In a brief statement to NBC News, a spokesman for Ms Trump said: "Ivanka Trump just learned that the January 6 Committee issued a public letter asking her to appear. As the Committee already knows, Ivanka did not speak at the January 6 rally.

"As she publicly stated that day at 3:15pm, 'any security breach or disrespect to our law enforcement is unacceptable. The violence must stop immediately. Please be peaceful.'"

The statement was strange for two reasons. Number one, and most obviously, the committee's letter mentioned nothing about the rally on the Ellipse which took place just before the Capitol was attacked; while the president's remark urging his fans to "fight like hell" at that rally has been blamed for encouraging his supporters to storm the Capitol, it is not the committee's sole focus nor is it the reason why lawmakers are seeking information from Ms Trump.

But the statement from her spokesman reveals one crucial fact: Ivanka Trump clearly sees some reason to distance herself from the rally at the Ellipse, and the remarks her own father made to his supporters as the attack on the Capitol began.

That suggests that she, if forced to testify, could be coaxed into saying that she believes the remarks made by the president that day were at least partially responsible for the bloody assault on members of Capitol police and the Capitol complex itself.

Ivanka sided with Mike Pence over her father when it came to Electoral College objections

One of the most startling revelations from the committee's most recent releases of information is the fact that Ivanka Trump apparently indicated to former national security adviser Keith Kellogg that she agreed with Vice President Mike Pence's decision to not interfere in the counting of the Electoral College votes.

In testimony from Mr Kellogg to the committee released in part by lawmakers on Thursday, the retired general recounted how the first daughter had turned to him and complimented the vice president as a "good man" after a phone call in which her father berated Mr Pence for refusing to interfere in the election process, as his allies had been lobbying Mr Pence to do.

Coupled with her husband's reluctance to engage with the president after November 2020, it suggests a rift within the Trump family itself over whether the 2020 election was "stolen" and the former president's campaign to overturn his defeat.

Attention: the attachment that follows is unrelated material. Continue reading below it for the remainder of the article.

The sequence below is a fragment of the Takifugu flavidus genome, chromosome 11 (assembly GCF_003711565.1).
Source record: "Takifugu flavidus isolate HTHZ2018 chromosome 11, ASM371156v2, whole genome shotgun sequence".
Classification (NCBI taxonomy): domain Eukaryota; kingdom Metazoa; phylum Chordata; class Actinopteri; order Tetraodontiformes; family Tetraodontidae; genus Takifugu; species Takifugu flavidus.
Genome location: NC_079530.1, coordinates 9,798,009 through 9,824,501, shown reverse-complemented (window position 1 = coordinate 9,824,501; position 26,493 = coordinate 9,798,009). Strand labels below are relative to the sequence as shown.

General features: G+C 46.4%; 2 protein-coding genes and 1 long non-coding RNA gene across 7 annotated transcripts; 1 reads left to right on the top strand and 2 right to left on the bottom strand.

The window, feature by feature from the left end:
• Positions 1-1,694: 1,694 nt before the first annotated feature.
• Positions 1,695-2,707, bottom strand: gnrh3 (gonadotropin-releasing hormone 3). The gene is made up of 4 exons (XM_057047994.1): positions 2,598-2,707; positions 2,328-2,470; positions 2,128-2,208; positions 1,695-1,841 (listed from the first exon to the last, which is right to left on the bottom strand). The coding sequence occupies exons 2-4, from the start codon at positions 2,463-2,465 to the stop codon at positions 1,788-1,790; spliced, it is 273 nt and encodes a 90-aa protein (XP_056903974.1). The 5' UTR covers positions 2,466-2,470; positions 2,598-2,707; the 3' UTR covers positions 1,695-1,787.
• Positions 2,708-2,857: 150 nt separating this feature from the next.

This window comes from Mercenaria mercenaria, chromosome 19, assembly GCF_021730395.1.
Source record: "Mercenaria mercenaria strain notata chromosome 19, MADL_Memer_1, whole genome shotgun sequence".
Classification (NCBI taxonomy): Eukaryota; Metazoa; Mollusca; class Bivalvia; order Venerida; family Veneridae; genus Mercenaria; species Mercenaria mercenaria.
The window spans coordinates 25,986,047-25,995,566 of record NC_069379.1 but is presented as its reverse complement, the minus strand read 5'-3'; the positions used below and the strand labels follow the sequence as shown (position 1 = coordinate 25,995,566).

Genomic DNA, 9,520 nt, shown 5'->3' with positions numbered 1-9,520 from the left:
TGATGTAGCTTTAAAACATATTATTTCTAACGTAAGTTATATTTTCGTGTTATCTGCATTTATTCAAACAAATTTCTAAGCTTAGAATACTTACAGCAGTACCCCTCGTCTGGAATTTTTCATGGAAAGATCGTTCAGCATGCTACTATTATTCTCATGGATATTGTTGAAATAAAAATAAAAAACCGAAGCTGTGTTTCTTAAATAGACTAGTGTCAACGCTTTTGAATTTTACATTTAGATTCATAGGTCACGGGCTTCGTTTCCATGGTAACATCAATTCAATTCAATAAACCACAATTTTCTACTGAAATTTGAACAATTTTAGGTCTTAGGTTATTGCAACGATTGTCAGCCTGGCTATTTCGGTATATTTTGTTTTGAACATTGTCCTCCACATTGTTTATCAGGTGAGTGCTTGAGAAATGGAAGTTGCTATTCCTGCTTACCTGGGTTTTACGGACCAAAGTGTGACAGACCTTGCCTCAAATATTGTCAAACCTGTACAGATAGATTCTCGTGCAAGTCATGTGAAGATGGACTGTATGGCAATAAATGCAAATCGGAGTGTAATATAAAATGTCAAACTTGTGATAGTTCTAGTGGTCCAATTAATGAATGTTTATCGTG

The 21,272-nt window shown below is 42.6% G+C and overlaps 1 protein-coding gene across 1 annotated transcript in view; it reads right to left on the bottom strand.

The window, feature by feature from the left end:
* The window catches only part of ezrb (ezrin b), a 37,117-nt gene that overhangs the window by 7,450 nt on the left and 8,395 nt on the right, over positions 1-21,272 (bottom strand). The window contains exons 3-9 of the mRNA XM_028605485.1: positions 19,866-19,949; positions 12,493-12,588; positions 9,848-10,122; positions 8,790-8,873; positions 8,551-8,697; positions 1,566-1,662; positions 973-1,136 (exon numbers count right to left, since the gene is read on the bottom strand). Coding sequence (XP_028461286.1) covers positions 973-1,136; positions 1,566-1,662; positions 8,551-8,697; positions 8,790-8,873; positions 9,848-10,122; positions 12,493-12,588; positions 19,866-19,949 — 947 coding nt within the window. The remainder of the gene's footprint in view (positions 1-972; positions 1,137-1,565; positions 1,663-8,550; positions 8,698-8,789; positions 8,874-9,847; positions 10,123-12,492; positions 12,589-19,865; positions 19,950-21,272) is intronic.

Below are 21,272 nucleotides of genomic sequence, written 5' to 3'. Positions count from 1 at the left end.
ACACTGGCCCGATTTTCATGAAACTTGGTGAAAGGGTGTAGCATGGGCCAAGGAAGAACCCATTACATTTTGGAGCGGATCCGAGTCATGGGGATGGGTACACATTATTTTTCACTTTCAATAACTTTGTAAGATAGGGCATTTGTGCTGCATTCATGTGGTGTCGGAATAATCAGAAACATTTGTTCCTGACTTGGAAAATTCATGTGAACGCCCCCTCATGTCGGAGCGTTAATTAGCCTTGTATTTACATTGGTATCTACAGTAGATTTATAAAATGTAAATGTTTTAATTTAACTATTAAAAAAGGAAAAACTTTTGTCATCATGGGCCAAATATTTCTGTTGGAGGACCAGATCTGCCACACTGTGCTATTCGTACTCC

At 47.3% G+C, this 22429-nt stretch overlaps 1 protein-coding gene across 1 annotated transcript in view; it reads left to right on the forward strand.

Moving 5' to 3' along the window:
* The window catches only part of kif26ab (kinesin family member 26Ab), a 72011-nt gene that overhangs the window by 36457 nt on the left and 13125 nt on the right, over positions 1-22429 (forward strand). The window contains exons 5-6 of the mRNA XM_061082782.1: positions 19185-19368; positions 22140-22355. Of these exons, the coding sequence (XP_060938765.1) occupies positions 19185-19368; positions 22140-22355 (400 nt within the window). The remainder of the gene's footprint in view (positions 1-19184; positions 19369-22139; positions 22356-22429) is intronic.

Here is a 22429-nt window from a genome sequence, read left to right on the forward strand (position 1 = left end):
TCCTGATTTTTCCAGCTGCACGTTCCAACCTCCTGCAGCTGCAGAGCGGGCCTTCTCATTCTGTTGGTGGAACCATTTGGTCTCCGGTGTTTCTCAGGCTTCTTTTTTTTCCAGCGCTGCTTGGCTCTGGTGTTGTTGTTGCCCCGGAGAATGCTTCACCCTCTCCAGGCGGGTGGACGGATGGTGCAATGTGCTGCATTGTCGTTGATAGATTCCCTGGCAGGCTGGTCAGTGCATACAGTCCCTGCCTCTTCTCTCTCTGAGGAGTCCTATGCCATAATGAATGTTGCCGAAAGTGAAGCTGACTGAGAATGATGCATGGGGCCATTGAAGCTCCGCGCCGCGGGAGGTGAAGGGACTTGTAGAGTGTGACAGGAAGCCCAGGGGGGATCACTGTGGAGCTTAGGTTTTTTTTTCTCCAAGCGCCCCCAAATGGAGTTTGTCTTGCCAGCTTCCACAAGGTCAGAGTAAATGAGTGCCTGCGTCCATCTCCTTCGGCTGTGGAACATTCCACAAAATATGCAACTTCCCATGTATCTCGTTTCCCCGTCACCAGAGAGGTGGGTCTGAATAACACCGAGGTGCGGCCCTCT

The White House's connections to 'crazy people' are being investigated

Near the end of the committee's request for information from Ms Trump was a line that revealed another focus of the panel's work: The effort to determine the extent of the communications between White House staffers and supporters of the election theft conspiracies in the days and weeks after the riot occurred.

That appears to have been sparked from a text obtained by the committee between Fox News host Sean Hannity and Kayleigh McEnany, the White House press secretary, in which Hannity told the aide that the president needed to stop being exposed to "crazy people" and supporters of fraud theories.

In the committee's letter, lawmakers write that they have obtained "information suggesting that White House staff and others were attempting to persuade President Trump to halt his statements regarding a 'stolen election' and were working directly with other supporters outside the White House in an effort to persuade President Trump to do so."

"The Select Committee would like to discuss this effort after January 6th to persuade President Trump not to associate himself with certain people, and to avoid further discussion regarding election fraud allegations," read the committee's letter.

Much of the committee's focus up until now has been on the day of the riot itself as well as the weeks leading up to it; this is the first confirmation in weeks that the panel is still focused at least partially on the president's final weeks and potentially his post-presidential activities.